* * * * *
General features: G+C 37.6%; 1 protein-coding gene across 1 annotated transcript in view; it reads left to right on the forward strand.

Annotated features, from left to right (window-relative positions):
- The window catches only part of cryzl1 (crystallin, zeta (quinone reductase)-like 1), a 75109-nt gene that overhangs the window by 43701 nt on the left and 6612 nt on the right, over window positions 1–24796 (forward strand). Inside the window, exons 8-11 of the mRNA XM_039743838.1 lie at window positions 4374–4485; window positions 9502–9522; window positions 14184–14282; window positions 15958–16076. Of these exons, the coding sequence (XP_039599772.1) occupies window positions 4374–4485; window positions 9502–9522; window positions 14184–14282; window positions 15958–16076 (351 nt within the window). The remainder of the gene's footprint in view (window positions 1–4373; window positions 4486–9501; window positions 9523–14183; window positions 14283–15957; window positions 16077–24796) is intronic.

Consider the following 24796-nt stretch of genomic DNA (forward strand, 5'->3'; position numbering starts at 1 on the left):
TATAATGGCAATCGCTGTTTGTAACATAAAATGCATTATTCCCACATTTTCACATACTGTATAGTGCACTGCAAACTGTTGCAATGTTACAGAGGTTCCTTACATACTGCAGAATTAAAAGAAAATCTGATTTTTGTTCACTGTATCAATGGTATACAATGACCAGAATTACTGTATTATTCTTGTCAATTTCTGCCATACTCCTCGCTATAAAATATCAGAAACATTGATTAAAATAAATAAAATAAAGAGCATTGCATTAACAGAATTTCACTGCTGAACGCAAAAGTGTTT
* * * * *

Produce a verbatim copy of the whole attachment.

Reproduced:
General features: G+C 37.6%; 1 protein-coding gene across 1 annotated transcript in view; it reads left to right on the forward strand.

Annotated features, from left to right (window-relative positions):
- The window catches only part of cryzl1 (crystallin, zeta (quinone reductase)-like 1), a 75109-nt gene that overhangs the window by 43701 nt on the left and 6612 nt on the right, over window positions 1–24796 (forward strand). Inside the window, exons 8-11 of the mRNA XM_039743838.1 lie at window positions 4374–4485; window positions 9502–9522; window positions 14184–14282; window positions 15958–16076. Of these exons, the coding sequence (XP_039599772.1) occupies window positions 4374–4485; window positions 9502–9522; window positions 14184–14282; window positions 15958–16076 (351 nt within the window). The remainder of the gene's footprint in view (window positions 1–4373; window positions 4486–9501; window positions 9523–14183; window positions 14283–15957; window positions 16077–24796) is intronic.

Consider the following 24796-nt stretch of genomic DNA (forward strand, 5'->3'; position numbering starts at 1 on the left):
TATAATGGCAATCGCTGTTTGTAACATAAAATGCATTATTCCCACATTTTCACATACTGTATAGTGCACTGCAAACTGTTGCAATGTTACAGAGGTTCCTTACATACTGCAGAATTAAAAGAAAATCTGATTTTTGTTCACTGTATCAATGGTATACAATGACCAGAATTACTGTATTATTCTTGTCAATTTCTGCCATACTCCTCGCTATAAAATATCAGAAACATTGATTAAAATAAATAAAATAAAGAGCATTGCATTAACAGAATTTCACTGCTGAACGCAAAAGTGTTT